Particle sizes, average particle sizes, or particle size distribution of zero valent iron may vary. For example, particles may be less than 50 microns in size. Particles may range from about 5-50 microns in size. Particles may have a distribution of about 45-150 microns, wherein the predominant distribution is 60-100 microns.
      Ferrous iron (Fe(II) or Fe 2+) in the system may exist in various forms: dissolved Fe 2+ (including levels of FeOH + and Fe(OH) 2 at near neutral pH), surface-bound Fe(II) (adsorbed or precipitated, generally reactive), and incorporated reactive Fe(II) (e.g., the Fe(II) in the non-stoichiometric Fe 3O 4), and structural non-reactive Fe(II) (such as Fe(II) in aged Fe 3O 4). Some embodiments may entail more than one type of ferrous iron.
      A variety of sources may supply ferrous iron. In some embodiments, FeCl 2 is the source of ferrous iron. In some embodiments, FeSO 4 is the source. FeCl 2 and FeSO 4 are widely available and generally inexpensive in comparison to other ferrous iron sources. Other examples include ferrous bromide and ferrous nitrate. One may also generate Fe 2+ in situ in a separate reactor: for example, one may add strong acids (such as HCl, H 2SO 4, or HNO 3) to dissolve Fe(0) or FeCO 3 to provide Fe 2+. Persons of skill in the art are familiar with sources of ferrous iron.
      In general, ferrous iron is disposed so as to facilitate maintenance of the iron oxide mineral included in a composite, and wherein the composite is active for removing a contaminant from a fluid. Ferrous iron may be present as Fe 2+ dissolved in an aqueous solution, such as an acidified aqueous solution. Adding small concentration of a strong acid (e.g., less than 10 mM HCl, such as 5 mM HCl) helps stabilize the solution. In a non-acidified Fe 2+ solution, hydrolysis of Fe 2+ may occur, which will form Fe(OH) 2 floc and be oxidized to form iron oxide precipitate. In some embodiments, ferrous iron is present as surface-bound Fe(II), such as bound to the surface of an iron oxide mineral. Fe(II) may be incorporated into reactive solids.
      Some embodiments described herein, such as contaminant-removal processes, may be performed at near neutral pH. The pH may be between 6 and 8. The pH may be between 7 and 8. In some embodiments, a pH of 6.5-7.5 is maintained. In some embodiments, a pH of 6.8-7.2 is maintained, such as in a fluidized zone. In some embodiments, a pH of 7.0-7.5 is maintained.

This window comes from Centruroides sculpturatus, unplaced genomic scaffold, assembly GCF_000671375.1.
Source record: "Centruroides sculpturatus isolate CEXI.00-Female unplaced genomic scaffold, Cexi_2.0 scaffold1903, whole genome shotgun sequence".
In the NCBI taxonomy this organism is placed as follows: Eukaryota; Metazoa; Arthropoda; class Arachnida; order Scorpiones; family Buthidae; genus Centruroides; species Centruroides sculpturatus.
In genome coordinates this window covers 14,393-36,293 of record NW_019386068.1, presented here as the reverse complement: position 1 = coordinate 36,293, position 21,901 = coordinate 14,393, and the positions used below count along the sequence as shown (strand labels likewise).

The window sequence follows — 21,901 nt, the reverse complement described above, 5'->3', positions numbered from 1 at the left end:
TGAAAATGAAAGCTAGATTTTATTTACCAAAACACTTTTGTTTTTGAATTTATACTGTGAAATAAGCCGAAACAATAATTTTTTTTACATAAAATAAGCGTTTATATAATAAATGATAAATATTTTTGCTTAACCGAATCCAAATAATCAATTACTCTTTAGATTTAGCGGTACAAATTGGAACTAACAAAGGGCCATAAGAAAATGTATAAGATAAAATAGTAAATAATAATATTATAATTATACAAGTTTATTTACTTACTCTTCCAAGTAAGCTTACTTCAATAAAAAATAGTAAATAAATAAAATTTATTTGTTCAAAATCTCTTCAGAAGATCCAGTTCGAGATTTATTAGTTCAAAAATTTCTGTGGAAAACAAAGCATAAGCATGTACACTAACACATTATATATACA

Once a system is successfully started up, the system requires only low-level maintenance effort. Routine operation and maintenance with respect to pH control are described, for example, in US 2011/01747443 and US 2012/027343, each expressly incorporated herein by reference in its entirety.
      Microorganisms. Denitrification is the process where nitrates are reduced to gaseous nitrogen by organisms. Microorganisms that carry out the process are denitrifying microorganisms.
      Denitrifying microorganisms can include denitrifying bacteria, which can metabolize nitrogenous compounds with the assistance of a nitrate reductase enzyme, thereby reducing nitrates to nitrogen gas or nitrous oxides. Denitrification occurs in the absence of oxygen, as most denitrifying bacteria preferentially use oxygen as their terminal electron acceptors rather than nitrate. Thus, in some embodiments, the denitrification microorganisms can include anoxic or anaerobic bacteria.
      The denitrification process can occur via the reaction below (Eq. 1), where the nitrate is converted to gaseous nitrogen:

          2NO 3 +10 e +12H →N 2+6H 2O   (1)
      Denitrification bacteria include several species of Pseudomonas, Alcaligenes, and Bacillus. Non-limiting examples of denitrification bacteria include Pseudomonas denitrificans, Pseudomonas aeruginosa, Pseudomonas perfectomarinus, Pseudomonas stutzeri, Pseudomonas aureofaciens, Pseudomonas mendocina, Pseudomonas fluorescens, Alcaligenes faecalis, Thiobacillus denitrificans, Paracoccos denitrificans ( Micrococcus denitrificans), Microvirgula aerodenitrificans, and Thaurea mechernichensis.
      To generate a hybrid activated iron-biological treatment system, denitrification microorganisms can be seeded into a reactor that includes the abiotic iron component. The seeded reactor that includes zero valent iron or activated iron component can be provided with nutrients (e.g., carbon, nitrogen, and phosphorus sources; micronutrients; and/or vitamins) and incubated for an amount of time sufficient to generate a desired population of microorganisms.
      Seeding can be accomplished, for example, by adding to a reactor that includes a zero valent iron composite a culture of one or more microorganism(s), or by adding a liquid soil extract that includes a suspension of soil microorganisms.
      In some embodiments, carbon-based nutrients include sugars (e.g., glucose, sucrose), certain alcohols (e.g., ethanol), and organic acids (e.g., acetic acid, acetate, butyrate) that support the microorganisms' metabolic and growth needs. Examples of nitrogen-based nutrients can include urea, ammonia nitrate, and sodium nitrate. Examples of micronutrients include Ca, K, Mg, Cu, Zn, Se, Fe, Mo, and B. Examples of vitamins include folic acid, biotin, and vitamins B1 and B12.